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Annual Return And Accounting Rules For A UK Dormant Company

Jan 12, 2008
A dormant company in the UK is defined as a company that has had no significant accounting transactions during its financial year. It is not sufficient that the company may not have traded if the company has had any accounting transactions at all with the exception of three specific transactions that are allowed.

Transactions regarded as allowable for the company to retain its dormant company status are the amount received by the company in respect of the first shares issued to the memorandum of association subscribers, the annual filing fee payable to companies house and fines and penalties issued by companies house for non filing of the annual return.

The term dormant company has legal significance quite separate to a company which might be described as a non trading company. The difference being that a non trading company may still have other financial transactions entered into its accounting records which even though not related t trading would disqualify that company as a dormant company and the special rules applicable to a dormant company.

A company may be in a dormant state for a number of reasons such as holding assets or documents or merely protecting a trading name or perhaps plans to start a business have otherwise been delayed.

There is no limit on how long a company can remain dormant however there are procedures which must be followed to avoid fines and keep the company on the companies house register. Every dormant company must retain at least two officers, a director and company secretary.

The directors are responsible for ensuring the dormant company submits the annual return, form 363, each year which contains details of the directors, company secretary, registered office and shareholders. The companies house filing fee of thirty pounds which is reduced to fifteen pounds if the web filing service is used to file the return online.

In addition the directors are also responsible for submitting to companies house a set of financial accounts each year. Failure to submit a set of accounts can result in companies house striking off the company from the company register and would also leave the directors open to penalty fines and a potential criminal prosecution.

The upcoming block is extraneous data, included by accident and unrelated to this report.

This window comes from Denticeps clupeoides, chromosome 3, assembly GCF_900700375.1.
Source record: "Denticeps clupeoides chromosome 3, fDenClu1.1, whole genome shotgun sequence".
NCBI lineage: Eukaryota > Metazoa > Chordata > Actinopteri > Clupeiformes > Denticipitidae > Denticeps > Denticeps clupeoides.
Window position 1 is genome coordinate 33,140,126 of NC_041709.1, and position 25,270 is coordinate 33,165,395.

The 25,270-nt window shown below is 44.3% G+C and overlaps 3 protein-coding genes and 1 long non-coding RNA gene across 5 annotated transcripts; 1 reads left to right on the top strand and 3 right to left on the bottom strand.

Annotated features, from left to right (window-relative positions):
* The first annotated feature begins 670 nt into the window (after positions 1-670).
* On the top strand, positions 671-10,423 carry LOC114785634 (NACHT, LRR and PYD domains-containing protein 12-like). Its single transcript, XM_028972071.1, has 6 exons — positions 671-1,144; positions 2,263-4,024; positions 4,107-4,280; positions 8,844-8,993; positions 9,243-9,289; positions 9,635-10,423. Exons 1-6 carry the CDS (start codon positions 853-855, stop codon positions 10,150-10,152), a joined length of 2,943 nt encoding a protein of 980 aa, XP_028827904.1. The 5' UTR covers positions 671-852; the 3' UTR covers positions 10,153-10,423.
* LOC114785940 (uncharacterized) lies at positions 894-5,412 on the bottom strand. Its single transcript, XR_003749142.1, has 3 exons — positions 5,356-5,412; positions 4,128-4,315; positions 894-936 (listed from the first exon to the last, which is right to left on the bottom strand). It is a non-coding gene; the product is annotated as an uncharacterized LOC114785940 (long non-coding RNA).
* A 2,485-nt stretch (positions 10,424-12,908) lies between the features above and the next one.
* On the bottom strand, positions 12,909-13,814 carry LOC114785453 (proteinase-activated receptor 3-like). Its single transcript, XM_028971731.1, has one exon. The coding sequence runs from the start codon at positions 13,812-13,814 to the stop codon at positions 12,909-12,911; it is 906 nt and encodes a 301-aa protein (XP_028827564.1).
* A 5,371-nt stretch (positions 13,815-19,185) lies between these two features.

If the dormant company is no longer required the directors can arrange for the company to be dissolved by one of two methods dependent upon whether the company has outstanding financial affairs. If the company has no liabilities then it may be able to apply to companies house for a voluntary striking off and dissolution. If the company has outstanding financial affairs then the voluntary liquidation procedures need to be followed.

The annual accounts a dormant company must submit to companies house each year consist of a balance sheet which also contains statutory notes in compliance with the companies act. For a private company the annual accounts must be delivered within 10 months of the financial year end, commonly called the accounting reference date and filed each year thereafter even if the company has never traded.

The accounts of a dormant company can be filed online.

The annual accounts of a private dormant company do not have to be audited if exemption is claimed and would normally consist of an abbreviated balance sheet with the statutory notes. The directors report and profit and loss account are not required. If there has been any accounting transactions that would have appeared in a profit and loss account then the company would be disqualified from being dormant except for the exemptions stated above.

Companies house provide a standard form for the submission of a dormant company accounts. While suitable for companies that have not traded this form may not be suitable for a company that has balance sheet entries from a previous years trading activities when a more detailed balance sheet would be required.

The model set of balance sheets that a dormant might adopt are available from the companies house website and contain the statutory statements that should accompany the annual accounts stating the entitlement to exemptions from detailed accounts and audit and include a statement from the directors that the accounts have been correctly prepared.

The balance sheet must be signed and dated by a director before submission. If the option to file online has not been taken then the annual accounts should be posted either to companies house at Cardiff if the company registered office is situated in England and Wales or to Edinburgh if the registered office is situated in Scotland.
About the Author
Terry Cartwright, a Chartered Company Secretary provides inexpensive company formation document packs Company Formationand a company formation incorporation service at Limited Liability Company plus accounting software that automate the Company Accounts
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